Candidates in next Thursday’s London mayoral elections today debated how they would increase levels of cycling in the city, with next week’s poll set to determine whether the momentum in building cycling infrastructure created by outgoing mayor Boris Johnson will continue.
Sian Berry (Green), Zac Goldsmith (Conservative), Sadiq Khan, (Labour), Caroline Pidgeon (Lib Dem), Sophie Walker (Women’s Equality Party) and Peter Whittle (UKIP) attended this morning’s debate, hosted by the London Cycling Campaign (LCC) at the Times’ offices in central London. George Galloway (Respect) was not present.
The debate came just days after Khan, the frontrunner in the opinion polls, and Goldsmith, his closest rival, pledged to support the LCC’s Sign for Cycling campaign.
Investment in infrastructure featured heavily, along with how to tackle dangerous levels of air pollution in the capital.
Berry has pledged to spend £15 billion on cycling over 10 years. She said: “I think cycling is the key to making transport work in the city, it is the most efficient use of precious road space. We must get to the hierarchy that puts cycling and walking first, then public transport then private vehicles.”
She added that funding for cycling must be increased. “We’re at the peak of the superhighway funding and we must keep it going at that level ; £1.5 billion – that’s 15% of the TfL budget.”
Berry said there is a business case for clean air – in that companies will want to invest in a healthy city.
Congratulating LCC, Goldsmith, who last month complained that he was being “positively hounded by cycling campaigners,” said that if he were elected he would have to keep his promises to stop the letters from its members.
The Richmond Park & North Kingston MP said: “Boris has made it his mission to get London on two wheels I don’t think there has been any politician that has been more committed to cycling.
“As mayor I will continue that work with the same level of commitment and at least the same level of investment.
“I will invest in safe, segregated superhighways wherever possible. I will work with communities and trial lanes with temporary planters [where there’s controversy].”
Berry said Goldsmith would need to find extra money to keep cycling funding at the same as the current ‘peak’ level as Central London funding will be cut in coming years, a point Goldsmith refuted.
He said that while in cases such as Vauxhall where community concerns about congestion caused by road space being given over to cycling infrastructure turned out to be unfounded, community consultation is vital.
He said the consultation process in London’s Cycle Superhighway scheme had been “blunt and arrogant at times”.
“Consultation can’t just be a box ticking exercise, it has to be meaningful,” he said.
Khan, who is MP for Tooting, reiterated that he would “make London a byword for cycling, with a global reputation on a par with Amsterdam, Copenhagen or Berlin.”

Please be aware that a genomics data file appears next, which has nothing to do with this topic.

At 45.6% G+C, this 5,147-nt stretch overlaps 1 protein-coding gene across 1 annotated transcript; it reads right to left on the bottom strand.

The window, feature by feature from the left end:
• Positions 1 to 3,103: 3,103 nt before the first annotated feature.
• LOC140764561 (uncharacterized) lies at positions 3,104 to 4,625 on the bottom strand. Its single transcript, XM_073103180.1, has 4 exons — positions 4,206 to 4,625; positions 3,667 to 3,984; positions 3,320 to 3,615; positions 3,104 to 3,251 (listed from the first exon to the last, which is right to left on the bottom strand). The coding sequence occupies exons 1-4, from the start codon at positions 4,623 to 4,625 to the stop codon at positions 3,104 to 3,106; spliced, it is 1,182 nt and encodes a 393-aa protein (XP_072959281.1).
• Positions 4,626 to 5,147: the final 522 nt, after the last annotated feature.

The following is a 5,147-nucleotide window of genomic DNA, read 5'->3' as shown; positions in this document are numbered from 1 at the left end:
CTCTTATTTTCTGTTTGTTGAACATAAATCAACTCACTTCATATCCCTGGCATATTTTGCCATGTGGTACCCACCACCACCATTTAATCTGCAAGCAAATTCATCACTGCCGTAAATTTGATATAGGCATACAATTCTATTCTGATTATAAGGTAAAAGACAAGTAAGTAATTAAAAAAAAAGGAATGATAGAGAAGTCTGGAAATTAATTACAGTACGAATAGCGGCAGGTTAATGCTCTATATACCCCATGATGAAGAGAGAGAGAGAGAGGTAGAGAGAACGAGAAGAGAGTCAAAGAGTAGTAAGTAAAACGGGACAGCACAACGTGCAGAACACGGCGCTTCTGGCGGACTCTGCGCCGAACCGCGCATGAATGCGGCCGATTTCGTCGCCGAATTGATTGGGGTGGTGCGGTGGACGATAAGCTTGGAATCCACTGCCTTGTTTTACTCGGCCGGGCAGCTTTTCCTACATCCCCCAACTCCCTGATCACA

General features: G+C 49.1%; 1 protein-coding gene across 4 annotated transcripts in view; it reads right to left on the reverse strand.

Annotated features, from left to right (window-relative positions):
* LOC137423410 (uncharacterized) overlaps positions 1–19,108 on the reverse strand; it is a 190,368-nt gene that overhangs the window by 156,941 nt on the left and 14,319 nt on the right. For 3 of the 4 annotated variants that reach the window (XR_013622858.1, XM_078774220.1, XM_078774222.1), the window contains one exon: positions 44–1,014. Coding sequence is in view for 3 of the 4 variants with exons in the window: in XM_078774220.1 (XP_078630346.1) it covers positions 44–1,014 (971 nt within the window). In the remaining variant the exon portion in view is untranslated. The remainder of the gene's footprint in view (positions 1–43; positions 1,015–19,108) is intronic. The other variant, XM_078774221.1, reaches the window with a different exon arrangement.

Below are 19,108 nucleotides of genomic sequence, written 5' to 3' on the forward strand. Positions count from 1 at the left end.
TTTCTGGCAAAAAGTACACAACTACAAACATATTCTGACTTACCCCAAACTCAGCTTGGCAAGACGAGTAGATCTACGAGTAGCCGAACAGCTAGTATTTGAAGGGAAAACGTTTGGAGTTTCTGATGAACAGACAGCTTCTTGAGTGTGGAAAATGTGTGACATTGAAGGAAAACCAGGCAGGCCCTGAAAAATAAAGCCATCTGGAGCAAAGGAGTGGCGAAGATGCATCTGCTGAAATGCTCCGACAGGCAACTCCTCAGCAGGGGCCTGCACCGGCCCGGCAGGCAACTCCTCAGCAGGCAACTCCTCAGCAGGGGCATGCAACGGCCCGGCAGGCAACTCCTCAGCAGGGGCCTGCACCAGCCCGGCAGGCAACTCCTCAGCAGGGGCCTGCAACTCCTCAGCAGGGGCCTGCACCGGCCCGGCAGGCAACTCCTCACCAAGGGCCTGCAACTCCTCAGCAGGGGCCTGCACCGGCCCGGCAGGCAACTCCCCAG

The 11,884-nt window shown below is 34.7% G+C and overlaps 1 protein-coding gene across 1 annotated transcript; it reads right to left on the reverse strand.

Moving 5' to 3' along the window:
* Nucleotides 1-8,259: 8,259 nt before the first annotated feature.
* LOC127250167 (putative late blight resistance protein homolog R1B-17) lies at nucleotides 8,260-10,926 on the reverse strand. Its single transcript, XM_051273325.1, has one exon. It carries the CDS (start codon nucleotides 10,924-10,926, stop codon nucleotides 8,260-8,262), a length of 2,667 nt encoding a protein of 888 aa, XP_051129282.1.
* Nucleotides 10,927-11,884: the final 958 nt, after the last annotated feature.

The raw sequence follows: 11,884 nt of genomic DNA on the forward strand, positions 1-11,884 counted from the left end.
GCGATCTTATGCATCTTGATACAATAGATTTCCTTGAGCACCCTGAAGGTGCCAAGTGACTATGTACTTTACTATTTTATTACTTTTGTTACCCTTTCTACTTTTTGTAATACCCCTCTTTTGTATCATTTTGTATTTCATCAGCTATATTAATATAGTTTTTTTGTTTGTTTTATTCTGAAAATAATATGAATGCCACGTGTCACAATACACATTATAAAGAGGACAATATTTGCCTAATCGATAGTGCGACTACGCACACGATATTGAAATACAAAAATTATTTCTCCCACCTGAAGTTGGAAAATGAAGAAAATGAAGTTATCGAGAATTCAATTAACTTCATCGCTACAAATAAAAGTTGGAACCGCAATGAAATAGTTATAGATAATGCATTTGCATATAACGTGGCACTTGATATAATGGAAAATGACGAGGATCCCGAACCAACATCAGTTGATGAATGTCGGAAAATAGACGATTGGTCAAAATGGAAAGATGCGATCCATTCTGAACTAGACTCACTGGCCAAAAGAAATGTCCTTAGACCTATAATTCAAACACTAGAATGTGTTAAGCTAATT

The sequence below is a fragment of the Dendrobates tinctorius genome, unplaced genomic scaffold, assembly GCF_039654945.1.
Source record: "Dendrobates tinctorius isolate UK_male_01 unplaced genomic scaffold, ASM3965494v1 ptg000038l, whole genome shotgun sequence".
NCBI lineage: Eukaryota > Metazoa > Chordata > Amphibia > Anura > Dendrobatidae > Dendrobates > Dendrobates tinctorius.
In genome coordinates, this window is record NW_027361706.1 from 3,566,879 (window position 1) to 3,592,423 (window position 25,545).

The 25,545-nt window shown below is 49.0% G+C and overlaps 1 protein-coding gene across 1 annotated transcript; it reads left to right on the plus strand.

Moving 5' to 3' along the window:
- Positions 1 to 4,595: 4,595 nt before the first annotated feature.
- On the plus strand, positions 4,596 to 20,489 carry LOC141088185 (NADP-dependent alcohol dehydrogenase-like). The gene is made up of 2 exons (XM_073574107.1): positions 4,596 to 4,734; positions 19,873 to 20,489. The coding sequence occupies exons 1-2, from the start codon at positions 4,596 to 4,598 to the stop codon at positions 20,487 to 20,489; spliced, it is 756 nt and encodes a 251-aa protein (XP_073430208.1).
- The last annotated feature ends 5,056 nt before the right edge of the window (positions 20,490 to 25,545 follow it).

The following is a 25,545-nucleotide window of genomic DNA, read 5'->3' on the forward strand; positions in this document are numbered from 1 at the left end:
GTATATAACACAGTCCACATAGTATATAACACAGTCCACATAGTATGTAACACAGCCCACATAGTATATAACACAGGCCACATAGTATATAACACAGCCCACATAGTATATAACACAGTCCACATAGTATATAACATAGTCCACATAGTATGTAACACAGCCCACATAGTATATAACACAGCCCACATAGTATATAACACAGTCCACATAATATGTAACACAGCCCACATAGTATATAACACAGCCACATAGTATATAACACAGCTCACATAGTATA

He called cleaning up the air a “moral imperative.” He said: “In a city where 10,000 people each year are dying because of air pollution the environmental and health benefits are clear, it is also a matter of economic sustainability; the tube and the bus network can’t take the strain as the city continues to grow, cycling should be not just an easy but obvious choice.”
Khan said he would “bring forward” the Ultra Low Emissions Zone. He said ensuring London contracts are only given to companies using direct vision lorries means cleaner lorries could be demanded, too.
Khan said he would build a cycling and walking bridge at Canary Wharf and if allowed a “vanity project” would build a cycle snake bridge similar to one in Copenhagen.
When asked how he would fund cycling schemes with a projected £1.9 billion loss from freezing fares Khan listed a number of efficiencies he would make in TfL, including consolidating engineering departments between departments responsible for Overground and Underground trains, which he called “flabby”.
Pidgeon, a London Assembly member since 2008 and former chair of its transport committee, said: “I’m proud to have been the first Mayoral candidate to support the LCC’s Sign for Cycling campaign; I’m fully committed to the three main requirements.
“I am committed to increase cycling budget to 3% of the TfL’s budget by 2020,” she said.
“We need to reduce lorry movements wherever possible with use of consolidation centres and moving spoils by the Thames. We must take action to prohibit lorries at peak times of the day”, she added, a move she believes could be “transformational”.
Pidgeon reiterated her commitment to smart roads charging for motorists and a workplace parking levy. “We have got to reduce the number of vehicles on the roads,” she said. She also proposed bulk buying electric taxis to cut cost, and leasing them to taxi drivers, similar to a scheme in New York, to reduce diesel pollution from London’s cab fleet.
All candidates aside from Walker and Whittle said they would appoint a cycling commissioner, Khan and Berry wanted a cycling and walking commissioner as one role. Khan, Pidgeon and Berry agreed on the need for a London-wide default 20mph speed limit to improve road safety.
Pidgeon said: “I would appoint a cycling commissioner; the difference it has made having Andrew Gilligan snaping at the heels of TfL’s officers has been huge.”
The LCC’s Chief Executive, Ashok Sinha, closed the debate with a plea to candidates to show leadership on cycling, should they be elected.
“The single most important thing that the person who is elected, whoever that is, will need is political will – it is the single most important ingredient to getting anything done,” he said.
“There will be opposition,” he said, “but it is worth it – hang in there.”